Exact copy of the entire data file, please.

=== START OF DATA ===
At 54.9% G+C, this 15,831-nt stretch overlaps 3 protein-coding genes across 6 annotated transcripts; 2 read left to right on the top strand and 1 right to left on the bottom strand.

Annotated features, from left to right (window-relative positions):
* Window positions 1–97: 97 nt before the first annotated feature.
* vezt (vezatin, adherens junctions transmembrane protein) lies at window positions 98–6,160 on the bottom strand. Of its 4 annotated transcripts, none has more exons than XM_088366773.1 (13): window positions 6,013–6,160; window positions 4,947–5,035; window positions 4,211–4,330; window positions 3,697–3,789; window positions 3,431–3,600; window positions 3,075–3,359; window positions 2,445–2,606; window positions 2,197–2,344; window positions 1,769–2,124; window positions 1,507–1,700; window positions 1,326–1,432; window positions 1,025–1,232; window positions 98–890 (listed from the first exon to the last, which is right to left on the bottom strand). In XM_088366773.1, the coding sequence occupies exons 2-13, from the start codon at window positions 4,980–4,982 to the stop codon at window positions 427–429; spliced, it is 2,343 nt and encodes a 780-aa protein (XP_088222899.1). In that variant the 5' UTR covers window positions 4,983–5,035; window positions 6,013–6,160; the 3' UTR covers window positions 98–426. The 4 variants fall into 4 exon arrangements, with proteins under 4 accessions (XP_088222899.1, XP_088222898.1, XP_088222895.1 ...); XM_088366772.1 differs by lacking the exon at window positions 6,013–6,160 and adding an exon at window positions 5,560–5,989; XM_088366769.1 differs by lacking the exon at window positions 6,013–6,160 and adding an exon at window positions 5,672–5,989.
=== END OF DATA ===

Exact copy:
At 54.9% G+C, this 15,831-nt stretch overlaps 3 protein-coding genes across 6 annotated transcripts; 2 read left to right on the top strand and 1 right to left on the bottom strand.

Annotated features, from left to right (window-relative positions):
* Window positions 1–97: 97 nt before the first annotated feature.
* vezt (vezatin, adherens junctions transmembrane protein) lies at window positions 98–6,160 on the bottom strand. Of its 4 annotated transcripts, none has more exons than XM_088366773.1 (13): window positions 6,013–6,160; window positions 4,947–5,035; window positions 4,211–4,330; window positions 3,697–3,789; window positions 3,431–3,600; window positions 3,075–3,359; window positions 2,445–2,606; window positions 2,197–2,344; window positions 1,769–2,124; window positions 1,507–1,700; window positions 1,326–1,432; window positions 1,025–1,232; window positions 98–890 (listed from the first exon to the last, which is right to left on the bottom strand). In XM_088366773.1, the coding sequence occupies exons 2-13, from the start codon at window positions 4,980–4,982 to the stop codon at window positions 427–429; spliced, it is 2,343 nt and encodes a 780-aa protein (XP_088222899.1). In that variant the 5' UTR covers window positions 4,983–5,035; window positions 6,013–6,160; the 3' UTR covers window positions 98–426. The 4 variants fall into 4 exon arrangements, with proteins under 4 accessions (XP_088222899.1, XP_088222898.1, XP_088222895.1 ...); XM_088366772.1 differs by lacking the exon at window positions 6,013–6,160 and adding an exon at window positions 5,560–5,989; XM_088366769.1 differs by lacking the exon at window positions 6,013–6,160 and adding an exon at window positions 5,672–5,989.